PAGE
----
Lawsuit against Danny Masterson: Woman testifies Masterson raped and suffocated her in 2003

A woman collapsed on the witness stand Wednesday while giving graphic testimony about a night in 2003 when she said she came out of unconsciousness and actor Danny Masterson raped her.

She is the first of three women to say Masterson raped them to testify at his trial in Los Angeles. She said she grabbed Masterson’s hair at one point to try to pull him away, but he shoved a pillow in her face.

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“I was smothered,” she said, crying. “I couldn’t breathe.”

She said she later grabbed him by the throat to try to push him away, but he held her and started choking her.

When asked by the prosecutor what she was thinking at the time, she replied: “That he was going to kill me. That I would die.”

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At this point she was crying. After she said, “I can’t do this,” the judge called for a short pause and a lawyer for the victims of the court consoled her on the witness stand.

When she came up again, she testified that Masterson pulled a gun from a drawer on his nightstand and ordered her to be quiet if there was commotion — and voices — at the door.

Click to play video: 'Actor Danny Masterson faces trial on 3 rape charges'

Actor Danny Masterson to face three rape charges

She said she went in and out of consciousness all night, despite only drinking about half of a fruity vodka drink Masterson gave her.

Masterson, 46, who was a star of the Fox TV sitcom at the time That show from the 70’s, has pleaded not guilty to three rapes.

In a brief cross-examination before the trial ended for the day, questions from Masterson’s attorney Phillip Cohen suggested that he challenge her over differences in the story she told police in 2004, which led to no charges against Masterson, and her testimony Wednesday.

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She admitted that she left out elements of the story at the time, “to protect people.”

At a preliminary hearing last year, a previous attorney for Masterson emphasized that there was no gun reference in the 2004 LAPD report, alleging that the three women had each reformulated consensual sex as rape.

The Associated Press does not name people who claim to have been sexually assaulted unless they come forward publicly.

Masterson, sitting at the defense table in a suit, watched the woman testify, but had no visible reaction. His wife, actor and model Bijou Phillips, sat behind him at the front of the gallery, along with some of his relatives and friends.

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The woman, then 27, was Masterson’s assistant best friend and part of the same social circle of members of the Church of Scientology.

She testified that she only intended to go to Masterson’s house to pick up a set of keys, and that her relationship with Masterson had been an awkward one since the two had had sex several months earlier, an incident they reported in 2004. told the police, but later decided she hadn’t agreed. In 2016, she went back to the police.

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In his cross-examination, Cohen asked if it was her position in 2004 that Masterson raped her the first time they had sex, and she replied “no.” When asked whether that was her position, she also answered ‘no’. The court was adjourned before he could force her further.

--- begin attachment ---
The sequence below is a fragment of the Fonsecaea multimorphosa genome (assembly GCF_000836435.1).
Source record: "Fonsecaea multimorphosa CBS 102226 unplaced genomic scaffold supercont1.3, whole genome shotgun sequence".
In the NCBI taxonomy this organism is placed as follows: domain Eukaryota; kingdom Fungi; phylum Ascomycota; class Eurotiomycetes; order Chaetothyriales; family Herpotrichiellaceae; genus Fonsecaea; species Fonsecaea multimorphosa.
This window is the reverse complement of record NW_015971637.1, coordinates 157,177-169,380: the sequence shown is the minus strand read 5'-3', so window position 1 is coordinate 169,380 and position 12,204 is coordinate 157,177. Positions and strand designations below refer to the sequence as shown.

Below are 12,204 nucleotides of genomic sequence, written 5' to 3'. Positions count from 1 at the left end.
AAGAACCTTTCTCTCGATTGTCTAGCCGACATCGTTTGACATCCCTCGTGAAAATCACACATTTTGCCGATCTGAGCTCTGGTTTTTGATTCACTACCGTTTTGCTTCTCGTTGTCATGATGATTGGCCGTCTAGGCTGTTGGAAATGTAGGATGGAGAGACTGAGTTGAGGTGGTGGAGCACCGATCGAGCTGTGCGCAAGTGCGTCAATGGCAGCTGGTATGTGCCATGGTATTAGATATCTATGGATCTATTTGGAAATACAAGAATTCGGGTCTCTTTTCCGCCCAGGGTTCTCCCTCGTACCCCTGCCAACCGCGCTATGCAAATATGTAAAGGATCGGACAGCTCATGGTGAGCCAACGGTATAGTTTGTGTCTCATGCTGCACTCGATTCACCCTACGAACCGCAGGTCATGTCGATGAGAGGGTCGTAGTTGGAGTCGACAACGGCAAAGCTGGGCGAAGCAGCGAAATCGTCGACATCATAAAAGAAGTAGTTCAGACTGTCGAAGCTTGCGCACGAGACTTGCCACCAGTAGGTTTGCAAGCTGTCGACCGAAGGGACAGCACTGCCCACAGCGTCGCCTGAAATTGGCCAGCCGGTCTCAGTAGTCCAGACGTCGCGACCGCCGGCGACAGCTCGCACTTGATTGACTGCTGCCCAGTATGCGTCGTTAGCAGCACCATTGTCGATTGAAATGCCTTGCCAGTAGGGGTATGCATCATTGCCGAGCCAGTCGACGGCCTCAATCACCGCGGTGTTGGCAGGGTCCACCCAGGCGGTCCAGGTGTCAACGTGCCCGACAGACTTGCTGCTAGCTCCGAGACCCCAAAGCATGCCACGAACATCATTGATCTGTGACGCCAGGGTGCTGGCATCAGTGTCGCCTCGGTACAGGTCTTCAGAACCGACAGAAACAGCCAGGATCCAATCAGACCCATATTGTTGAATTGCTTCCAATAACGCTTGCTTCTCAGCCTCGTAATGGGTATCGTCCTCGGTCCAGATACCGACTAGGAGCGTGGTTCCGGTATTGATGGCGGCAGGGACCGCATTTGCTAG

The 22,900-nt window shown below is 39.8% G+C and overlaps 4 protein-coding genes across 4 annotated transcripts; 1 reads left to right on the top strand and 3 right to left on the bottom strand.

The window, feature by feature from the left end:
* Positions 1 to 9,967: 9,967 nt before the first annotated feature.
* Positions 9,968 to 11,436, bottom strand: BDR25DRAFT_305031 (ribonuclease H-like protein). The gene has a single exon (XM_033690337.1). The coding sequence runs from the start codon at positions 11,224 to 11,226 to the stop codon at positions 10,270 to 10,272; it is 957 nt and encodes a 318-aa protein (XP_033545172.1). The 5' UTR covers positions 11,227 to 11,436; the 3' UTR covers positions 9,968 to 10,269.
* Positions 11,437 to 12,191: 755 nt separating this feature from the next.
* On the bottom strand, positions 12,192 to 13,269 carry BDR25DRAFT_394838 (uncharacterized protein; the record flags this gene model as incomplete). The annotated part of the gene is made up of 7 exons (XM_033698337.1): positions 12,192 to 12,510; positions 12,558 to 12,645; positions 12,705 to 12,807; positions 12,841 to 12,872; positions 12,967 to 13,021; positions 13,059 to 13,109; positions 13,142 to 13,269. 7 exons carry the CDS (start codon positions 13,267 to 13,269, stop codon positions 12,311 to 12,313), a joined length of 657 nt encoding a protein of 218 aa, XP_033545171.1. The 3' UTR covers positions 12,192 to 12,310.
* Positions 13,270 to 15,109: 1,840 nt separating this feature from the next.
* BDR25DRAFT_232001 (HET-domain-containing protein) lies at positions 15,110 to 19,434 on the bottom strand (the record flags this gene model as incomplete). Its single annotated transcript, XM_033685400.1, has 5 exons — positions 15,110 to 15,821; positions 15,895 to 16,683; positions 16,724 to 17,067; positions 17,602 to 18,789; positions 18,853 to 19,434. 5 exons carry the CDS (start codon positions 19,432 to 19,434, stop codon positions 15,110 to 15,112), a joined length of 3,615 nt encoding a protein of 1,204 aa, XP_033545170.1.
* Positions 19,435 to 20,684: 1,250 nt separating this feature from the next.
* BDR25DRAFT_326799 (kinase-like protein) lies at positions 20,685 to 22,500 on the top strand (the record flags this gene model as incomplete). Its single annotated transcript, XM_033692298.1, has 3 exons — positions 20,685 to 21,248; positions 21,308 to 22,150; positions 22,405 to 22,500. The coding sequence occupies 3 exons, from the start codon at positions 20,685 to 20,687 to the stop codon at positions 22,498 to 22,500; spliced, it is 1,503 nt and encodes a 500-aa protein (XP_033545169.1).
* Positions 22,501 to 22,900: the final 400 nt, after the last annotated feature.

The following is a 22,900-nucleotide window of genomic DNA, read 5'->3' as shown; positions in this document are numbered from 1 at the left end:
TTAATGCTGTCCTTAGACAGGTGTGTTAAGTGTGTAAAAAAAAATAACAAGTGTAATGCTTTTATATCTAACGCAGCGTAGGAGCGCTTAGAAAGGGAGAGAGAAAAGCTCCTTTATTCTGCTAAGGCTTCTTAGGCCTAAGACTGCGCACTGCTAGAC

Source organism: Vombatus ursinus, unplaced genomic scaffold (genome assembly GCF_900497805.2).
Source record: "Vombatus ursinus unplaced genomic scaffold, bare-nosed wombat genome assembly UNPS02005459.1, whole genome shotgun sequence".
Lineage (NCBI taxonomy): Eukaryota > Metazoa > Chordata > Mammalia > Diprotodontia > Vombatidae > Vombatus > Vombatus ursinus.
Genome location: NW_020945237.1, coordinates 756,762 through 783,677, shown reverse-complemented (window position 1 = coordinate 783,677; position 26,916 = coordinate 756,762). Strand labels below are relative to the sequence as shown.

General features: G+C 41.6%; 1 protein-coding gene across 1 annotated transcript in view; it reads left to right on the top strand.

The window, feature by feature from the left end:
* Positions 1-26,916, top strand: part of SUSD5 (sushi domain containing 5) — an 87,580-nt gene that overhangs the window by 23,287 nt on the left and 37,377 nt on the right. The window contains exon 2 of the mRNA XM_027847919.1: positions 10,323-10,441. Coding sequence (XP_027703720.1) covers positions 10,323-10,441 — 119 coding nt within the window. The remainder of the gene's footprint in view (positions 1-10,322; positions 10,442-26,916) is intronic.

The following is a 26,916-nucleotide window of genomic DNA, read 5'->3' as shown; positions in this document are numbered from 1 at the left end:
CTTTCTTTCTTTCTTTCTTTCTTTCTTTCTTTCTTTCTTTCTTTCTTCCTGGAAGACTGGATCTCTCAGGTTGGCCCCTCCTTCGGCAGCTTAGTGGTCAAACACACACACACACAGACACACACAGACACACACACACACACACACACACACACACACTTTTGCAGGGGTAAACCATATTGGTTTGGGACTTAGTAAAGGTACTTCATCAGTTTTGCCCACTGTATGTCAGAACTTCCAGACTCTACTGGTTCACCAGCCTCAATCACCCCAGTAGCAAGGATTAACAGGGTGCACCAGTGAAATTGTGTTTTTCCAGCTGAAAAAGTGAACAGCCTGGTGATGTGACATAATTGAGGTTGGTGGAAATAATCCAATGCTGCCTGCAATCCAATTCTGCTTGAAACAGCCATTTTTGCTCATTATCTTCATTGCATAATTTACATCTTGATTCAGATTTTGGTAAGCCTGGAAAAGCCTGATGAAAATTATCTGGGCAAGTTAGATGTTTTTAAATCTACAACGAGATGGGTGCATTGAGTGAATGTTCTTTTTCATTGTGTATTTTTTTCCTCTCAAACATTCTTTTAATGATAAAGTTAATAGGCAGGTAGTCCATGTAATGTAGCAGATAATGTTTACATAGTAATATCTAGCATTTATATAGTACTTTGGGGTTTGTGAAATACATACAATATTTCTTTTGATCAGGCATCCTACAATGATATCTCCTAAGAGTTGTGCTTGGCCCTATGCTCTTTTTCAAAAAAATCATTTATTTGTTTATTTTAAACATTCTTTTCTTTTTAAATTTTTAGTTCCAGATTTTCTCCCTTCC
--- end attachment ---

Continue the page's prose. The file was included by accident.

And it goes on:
All three of Masterson’s accusers were members of the Church of Scientology at the time they said they had been raped, but have since left. Masterson remains a member. Judge Charlaine Olmedo said before the trial that she would not allow Scientology to be de facto accused, but would allow limited discussion of it.

Before the woman took the stand Wednesday after she began her testimony on Tuesday, the judge warned her not to stray too far into discussions about religion, an issue she had already warned Deputy District Attorney Reinhold Mueller about.

Scientology was still mentioned. The woman testified that some of her mutual friends filed so-called “knowledge reports” to indicate that they were unhappy with her after she told them about the first incident involving Masterson, and that she was summoned by an ethics officer who told her forced to make peace with him and take responsibility.

“You can never be a victim,” the woman said. “No matter what happens, you are always responsible.”

When asked if she still feared retaliation from anyone who came forward about Masterson, she replied “about half of this courtroom.”

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She testified that she signed a nondisclosure agreement with Masterson in 2004, accepting $400,000 over the course of a year, because otherwise the church would label her as an “oppressive person.” She said she had violated the agreement “about 50 times” since it was signed.

She testified that she had expected only a few minutes at Masterson’s house, a social center for their circle of friends.

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Masterson’s is one of many #MeToo themed trials taking place from coast to coast simultaneously. They include Harvey Weinstein’s second trial for rape and assault in the hall, and civil trials in New York for actor Kevin Spacey and for screenwriter and director Paul Haggis, both of whom are being charged with sexual assault.

Scientology also plays a major role in the trial of Haggis, a clerical dissident who has been allowed to argue that the institution is behind the charges against him.

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